In this addition to Box Mod Basics, we’re going to answer a question that’s become more common – how does a series vape mod work? – In today’s article we’re going to open one up – or at least look at the basic concept of the series vape mod and how it all works. Second in our new Intermediate category of “Box Mod Basics” articles, where we look at the different types of unregulated devices on the market today. We hope that you can use this information to better understand the devices you are using and potentially use the knowledge to help build your own in the future.
What Is A Series Vape Mod
Series devices are probably the most common of any battery-powered device, from the T.V remote to the majority of flashlights, they put batteries in series to up the voltage at the cost of battery life. The principal of the series vape mod is exactly the same.
If you look at the diagram, the way that the batteries are set up allows the electricity to flow freely throughout the entire circuit. When the switch is pressed, it opens up the floodgates for electrons to run through to the 510 connector and make a vaper very happy.
The positive connection of one battery feeds into the negative side of the other, effectively pushing the power from the second battery through it, making this a continuous or series circuit. If one battery is removed from the equation, the entire system will cease to function.
The unregulated series vape mod is set up to allow the user to harness the maximum amount of voltage delivered from the power sources – around 8 volts on a full charge – but it does not increase the amount of amperage that the batteries can handle.
How Does A Series Vape Mod Work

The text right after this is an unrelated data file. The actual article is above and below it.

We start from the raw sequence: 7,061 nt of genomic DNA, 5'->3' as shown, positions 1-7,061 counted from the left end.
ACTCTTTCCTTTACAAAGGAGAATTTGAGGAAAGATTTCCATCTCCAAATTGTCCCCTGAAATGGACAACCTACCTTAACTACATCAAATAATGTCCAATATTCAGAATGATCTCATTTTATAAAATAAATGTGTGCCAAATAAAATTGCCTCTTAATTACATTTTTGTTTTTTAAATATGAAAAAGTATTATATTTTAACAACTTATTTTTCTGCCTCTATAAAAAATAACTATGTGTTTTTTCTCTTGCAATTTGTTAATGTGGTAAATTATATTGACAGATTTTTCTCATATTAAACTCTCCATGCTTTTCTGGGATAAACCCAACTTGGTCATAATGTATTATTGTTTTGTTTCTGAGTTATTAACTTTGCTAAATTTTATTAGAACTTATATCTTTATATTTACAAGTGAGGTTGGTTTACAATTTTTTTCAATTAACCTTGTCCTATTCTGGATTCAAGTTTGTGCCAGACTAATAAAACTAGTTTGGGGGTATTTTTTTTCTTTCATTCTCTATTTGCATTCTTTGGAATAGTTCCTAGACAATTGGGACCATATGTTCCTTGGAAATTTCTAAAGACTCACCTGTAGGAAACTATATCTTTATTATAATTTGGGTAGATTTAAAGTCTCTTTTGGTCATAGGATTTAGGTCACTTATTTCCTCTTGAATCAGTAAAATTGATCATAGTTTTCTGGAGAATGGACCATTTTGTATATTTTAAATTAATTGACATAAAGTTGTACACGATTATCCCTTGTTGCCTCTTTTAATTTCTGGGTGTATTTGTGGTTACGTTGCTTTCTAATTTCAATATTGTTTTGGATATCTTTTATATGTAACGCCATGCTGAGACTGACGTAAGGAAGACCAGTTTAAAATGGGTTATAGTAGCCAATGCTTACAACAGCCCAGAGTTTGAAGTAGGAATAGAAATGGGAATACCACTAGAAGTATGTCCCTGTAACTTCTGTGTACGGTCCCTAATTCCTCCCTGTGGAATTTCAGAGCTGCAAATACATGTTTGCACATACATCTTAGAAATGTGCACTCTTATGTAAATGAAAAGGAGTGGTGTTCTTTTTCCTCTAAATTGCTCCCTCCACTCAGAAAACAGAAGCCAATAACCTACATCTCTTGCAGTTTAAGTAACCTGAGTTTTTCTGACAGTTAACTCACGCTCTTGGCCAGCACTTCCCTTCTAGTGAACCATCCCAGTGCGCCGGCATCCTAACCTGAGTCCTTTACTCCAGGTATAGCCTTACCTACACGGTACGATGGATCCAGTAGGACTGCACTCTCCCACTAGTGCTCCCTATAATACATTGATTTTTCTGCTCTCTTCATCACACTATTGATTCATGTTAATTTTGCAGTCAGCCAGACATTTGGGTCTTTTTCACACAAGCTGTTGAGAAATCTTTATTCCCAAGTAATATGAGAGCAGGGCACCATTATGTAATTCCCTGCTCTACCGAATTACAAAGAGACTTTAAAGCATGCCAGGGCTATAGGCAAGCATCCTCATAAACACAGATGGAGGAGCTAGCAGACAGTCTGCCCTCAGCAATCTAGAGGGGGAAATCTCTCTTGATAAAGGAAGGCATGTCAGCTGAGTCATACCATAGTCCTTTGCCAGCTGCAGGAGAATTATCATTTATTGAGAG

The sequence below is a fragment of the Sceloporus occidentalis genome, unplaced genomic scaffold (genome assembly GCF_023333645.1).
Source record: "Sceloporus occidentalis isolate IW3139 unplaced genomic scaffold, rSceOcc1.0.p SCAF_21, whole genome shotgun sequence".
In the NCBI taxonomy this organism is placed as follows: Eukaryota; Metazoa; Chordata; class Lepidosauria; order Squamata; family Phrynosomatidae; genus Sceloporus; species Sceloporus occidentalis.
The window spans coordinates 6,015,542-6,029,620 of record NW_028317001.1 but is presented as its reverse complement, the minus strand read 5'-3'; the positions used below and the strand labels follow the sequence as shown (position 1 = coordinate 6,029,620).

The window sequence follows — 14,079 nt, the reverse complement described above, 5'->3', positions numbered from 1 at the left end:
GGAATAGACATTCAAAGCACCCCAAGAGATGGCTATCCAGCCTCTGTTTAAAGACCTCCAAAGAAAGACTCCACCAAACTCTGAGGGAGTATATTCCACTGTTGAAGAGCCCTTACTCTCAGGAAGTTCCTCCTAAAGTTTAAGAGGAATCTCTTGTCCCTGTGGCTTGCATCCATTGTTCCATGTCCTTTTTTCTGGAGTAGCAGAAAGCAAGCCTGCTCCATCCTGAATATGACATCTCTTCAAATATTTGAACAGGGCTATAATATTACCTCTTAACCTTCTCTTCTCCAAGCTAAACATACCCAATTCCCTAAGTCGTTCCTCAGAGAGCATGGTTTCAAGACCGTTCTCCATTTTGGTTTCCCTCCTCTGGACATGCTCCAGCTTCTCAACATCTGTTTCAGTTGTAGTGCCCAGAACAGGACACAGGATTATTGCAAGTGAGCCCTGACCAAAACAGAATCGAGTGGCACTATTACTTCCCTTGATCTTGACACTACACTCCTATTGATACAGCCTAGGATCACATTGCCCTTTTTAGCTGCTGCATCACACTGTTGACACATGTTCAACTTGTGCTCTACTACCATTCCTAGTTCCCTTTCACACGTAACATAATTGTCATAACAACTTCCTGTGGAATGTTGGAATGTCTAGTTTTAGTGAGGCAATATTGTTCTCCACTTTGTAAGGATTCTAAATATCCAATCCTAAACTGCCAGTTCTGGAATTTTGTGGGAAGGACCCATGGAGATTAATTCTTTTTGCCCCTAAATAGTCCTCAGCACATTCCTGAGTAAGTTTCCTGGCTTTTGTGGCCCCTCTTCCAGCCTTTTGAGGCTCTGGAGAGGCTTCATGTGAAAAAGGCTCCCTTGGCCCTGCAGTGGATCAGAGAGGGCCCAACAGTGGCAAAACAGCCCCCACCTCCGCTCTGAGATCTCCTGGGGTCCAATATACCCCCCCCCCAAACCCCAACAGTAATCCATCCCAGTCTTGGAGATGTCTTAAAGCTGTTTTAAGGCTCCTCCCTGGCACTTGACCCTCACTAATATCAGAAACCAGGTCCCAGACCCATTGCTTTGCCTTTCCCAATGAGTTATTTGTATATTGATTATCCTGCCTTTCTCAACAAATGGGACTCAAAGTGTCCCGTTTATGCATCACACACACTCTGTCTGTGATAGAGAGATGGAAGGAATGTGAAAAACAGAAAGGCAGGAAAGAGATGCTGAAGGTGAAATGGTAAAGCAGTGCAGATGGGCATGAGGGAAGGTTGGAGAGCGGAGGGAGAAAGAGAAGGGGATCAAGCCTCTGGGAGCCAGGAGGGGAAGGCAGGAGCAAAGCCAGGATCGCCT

The unregulated series vape mod is for vapers who do not wish to build at super sub-ohm levels and prefer to build coils with as much surface area as possible. The series system basically creates a “slave and master” system inside the sled, with the second battery in the
The series system basically creates a “slave and master” system inside the sled, with the second battery in the circuit doing pretty much all the work while the first just sits there and lets everything happen. It is important that you use batteries that are the same age and have only been used together in the same circuit to ensure that you are never putting too much strain on one particular battery and that they are switched out between position one and two with each use. By marrying the batteries, you will ensure that you get the maximum life out of both cells, rather than having a brand new one trying to pull power from an almost expired battery and working itself to death.
By increasing the voltage, you are basically allowing more power to pass through the coils, therefore getting the same results as super sub-ohm without the fear of having the batteries close to the venting point. Although the batteries won’t last as long as a parallel build, the series certainly has the potential to deliver much bigger clouds with much less ramp up time.
An Unregulated Series Vape Mod Shouldn’t Be Anyone’s First Device
The potential for things to go wrong with an unregulated series vape mod is always present. Unless you are an electrical engineer by trade, you should not think that this is a device you can just pick up and run with. You need to be aware of Ohms Law, battery safety and the true limits of your batteries before you can even think about running an unregulated device of any kind. If you have never seen a battery vent, either alone or in a series circuit
If you have never seen a battery vent, either alone or in a series circuit, you don’t want it to happen because you didn’t take the time to learn how to keep yourself safe.
Even though the device in the diagram is the most simple and basic that I could describe, most people do not truly run an unregulated device of any kind. In series devices, they will run potentiometers to adjust the voltage manually and a MOSFET (or metal-oxide semiconductor field-effect transistor) to protect their switch from melting.
As always, enjoy your vaporizer and vape safe!
You are confusing Series with Parallel!
Sorry Geoff it looks like YOU are confused but check it out, here’s an easy way to distinguish Series and Parallel Connections…with a Series connection you have multiple cells lined up, like a train with each cell behind the first linked + to -, and your voltage will consist of all the cells added together, In a parallel setup all cells are linked up equally, or parallel to each other, on a shared positive and negative line…in a parallel setup your voltage is only that of a single cell but your amperage is equal to all cells amperages added together…